Binge-watching TV together is good for your relationship, studies suggest
Surprisingly, this study was not funded by HBO, Netflix, Hulu or the Illuminati.
Characters in TV shows, films and books can feel so real. We cry for them when times are bad, we laugh when they make jokes – then look over our shoulders to check no one saw us. Or, if you're watching with your partner, you'll grasp their arm, look at one another with slack jaws, and excitedly discuss as the credits roll.
Burning through hours of bandwidth watching Game of Thrones or Narcos might seem like time that could be spent more productively, but when you're watching it beside the one you love, turns out science gives it the all clear. You're creating a "shared social reality", according to a new study from the University of Aberdeen in Scotland (pdf file).
The psychology researchers found that there are measurable benefits to consuming media like films and books with your partner, especially if the two of you don't have a mutual group of friends, are in a long-distance relationship, or don't have much family. The researchers studied 259 students who had been in committed relationships for 16.7 months on average, and they controlled for the time couples spent together to make sure it was in fact the media, and not general time spent together, that produced the enhanced feelings of closeness. The couples who either had shared friends, or had fewer common friends but shared media consumption, reported the highest relationship satisfaction for the duration of the study.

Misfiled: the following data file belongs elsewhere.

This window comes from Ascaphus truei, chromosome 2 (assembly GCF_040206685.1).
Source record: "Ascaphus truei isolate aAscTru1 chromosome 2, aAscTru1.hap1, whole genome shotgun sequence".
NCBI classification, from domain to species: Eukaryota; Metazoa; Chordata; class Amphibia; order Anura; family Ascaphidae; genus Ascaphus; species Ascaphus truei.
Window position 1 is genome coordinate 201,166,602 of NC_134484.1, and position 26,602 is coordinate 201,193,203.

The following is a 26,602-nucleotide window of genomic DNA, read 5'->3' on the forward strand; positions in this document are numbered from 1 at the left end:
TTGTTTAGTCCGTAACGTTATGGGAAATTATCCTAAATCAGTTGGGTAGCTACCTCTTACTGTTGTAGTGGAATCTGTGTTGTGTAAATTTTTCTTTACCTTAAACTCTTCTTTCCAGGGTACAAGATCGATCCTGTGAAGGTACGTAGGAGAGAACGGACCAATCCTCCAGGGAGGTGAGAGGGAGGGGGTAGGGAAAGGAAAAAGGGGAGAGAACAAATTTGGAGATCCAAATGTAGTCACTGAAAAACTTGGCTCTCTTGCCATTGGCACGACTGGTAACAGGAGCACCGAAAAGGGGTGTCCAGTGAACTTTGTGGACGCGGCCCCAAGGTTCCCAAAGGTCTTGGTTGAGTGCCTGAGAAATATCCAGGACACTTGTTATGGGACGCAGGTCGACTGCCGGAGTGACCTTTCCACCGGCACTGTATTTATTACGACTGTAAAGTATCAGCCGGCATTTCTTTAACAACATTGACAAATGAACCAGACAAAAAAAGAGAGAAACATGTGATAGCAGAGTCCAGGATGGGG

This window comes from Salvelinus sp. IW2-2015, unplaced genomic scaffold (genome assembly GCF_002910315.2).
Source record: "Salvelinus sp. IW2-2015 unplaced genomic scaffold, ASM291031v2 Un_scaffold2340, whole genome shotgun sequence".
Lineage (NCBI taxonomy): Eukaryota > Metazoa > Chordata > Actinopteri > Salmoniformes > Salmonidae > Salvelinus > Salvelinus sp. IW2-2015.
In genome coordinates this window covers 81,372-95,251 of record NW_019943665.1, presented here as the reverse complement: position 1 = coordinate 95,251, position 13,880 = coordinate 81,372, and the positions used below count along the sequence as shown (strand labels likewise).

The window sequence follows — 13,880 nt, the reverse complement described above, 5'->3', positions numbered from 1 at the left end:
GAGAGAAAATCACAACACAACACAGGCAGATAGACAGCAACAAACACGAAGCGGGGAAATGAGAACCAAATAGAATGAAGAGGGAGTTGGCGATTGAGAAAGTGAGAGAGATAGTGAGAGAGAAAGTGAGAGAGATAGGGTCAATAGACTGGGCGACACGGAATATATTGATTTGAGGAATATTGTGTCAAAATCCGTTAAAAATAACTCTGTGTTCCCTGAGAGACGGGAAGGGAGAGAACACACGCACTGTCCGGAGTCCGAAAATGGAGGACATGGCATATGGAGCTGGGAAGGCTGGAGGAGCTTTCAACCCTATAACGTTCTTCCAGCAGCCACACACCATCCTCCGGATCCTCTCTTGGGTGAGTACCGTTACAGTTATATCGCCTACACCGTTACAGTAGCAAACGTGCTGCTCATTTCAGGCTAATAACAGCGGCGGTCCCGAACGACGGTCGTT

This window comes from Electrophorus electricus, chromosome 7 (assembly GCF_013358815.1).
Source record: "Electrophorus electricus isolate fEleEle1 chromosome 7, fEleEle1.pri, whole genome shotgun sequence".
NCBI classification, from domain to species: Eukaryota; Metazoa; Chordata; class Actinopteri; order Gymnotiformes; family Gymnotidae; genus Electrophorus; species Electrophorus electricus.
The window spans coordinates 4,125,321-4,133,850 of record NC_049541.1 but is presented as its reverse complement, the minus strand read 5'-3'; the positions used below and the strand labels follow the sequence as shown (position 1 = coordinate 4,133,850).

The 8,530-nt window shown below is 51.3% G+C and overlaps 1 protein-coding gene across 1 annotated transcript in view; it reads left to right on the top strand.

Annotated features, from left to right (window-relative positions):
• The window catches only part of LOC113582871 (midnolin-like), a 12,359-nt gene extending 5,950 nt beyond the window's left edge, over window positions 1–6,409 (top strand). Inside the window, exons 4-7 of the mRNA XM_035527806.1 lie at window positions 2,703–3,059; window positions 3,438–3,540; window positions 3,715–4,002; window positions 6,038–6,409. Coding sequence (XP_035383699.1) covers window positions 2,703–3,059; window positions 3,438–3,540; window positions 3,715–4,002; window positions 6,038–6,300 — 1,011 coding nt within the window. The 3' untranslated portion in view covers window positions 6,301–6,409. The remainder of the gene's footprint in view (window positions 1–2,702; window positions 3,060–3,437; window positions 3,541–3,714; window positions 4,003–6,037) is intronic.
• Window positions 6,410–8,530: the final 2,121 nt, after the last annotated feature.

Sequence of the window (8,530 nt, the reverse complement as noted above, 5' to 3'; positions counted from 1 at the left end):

In a different study, couples that share more friends reported greater satisfaction, commitment, intimacy, and optimism about their relationship's future than couples who share fewer friends, so if two people somehow feel they are lacking common social connections the air in the room might get filled with awkward static. Fortunately, we humans are extremely resourceful. When deprived of our psychological needs, we'll find creative ways to meet them. We look at photos when we miss someone. We get pets for companionship. We read books, which psychologically embeds the reader into whatever community is described in the narrative, satisfying a deep human need for belonging to the point that a 2011 study showed that after reading Harry Potter, participants imbued their identity with wizard traits. In extreme isolation, some of us take up with a soccer ball called Wilson.
What this University of Aberdeen study has found is that fictional characters act as social surrogates. "When people lack a shared circle of friends with their partners, sharing media like TV shows, books, and movies with partners may compensate for this deficit and restore closeness," the study reports.
Figure 1. Predicted relationship quality scores for the shared friends by shared media interaction in Study 1. Scores on the Y-axis are predicted values for the composite of standardized measures of partner centrality, own and partner closeness, and own and partner commitment.
The authors also reference research conducted in 2013 on the prevention of marital distress and dissolution, which showed that when couples watched and discussed relationship-themed movies it was equally effective as skills-based counseling interventions in preventing relationship dissolution over three years.
To unlock a bonus level of relationship closeness with your partner, there's evidence to suggest you should browse the thriller, horror and action genres. That's right, you want to feel the fear – purely so you can misattribute it.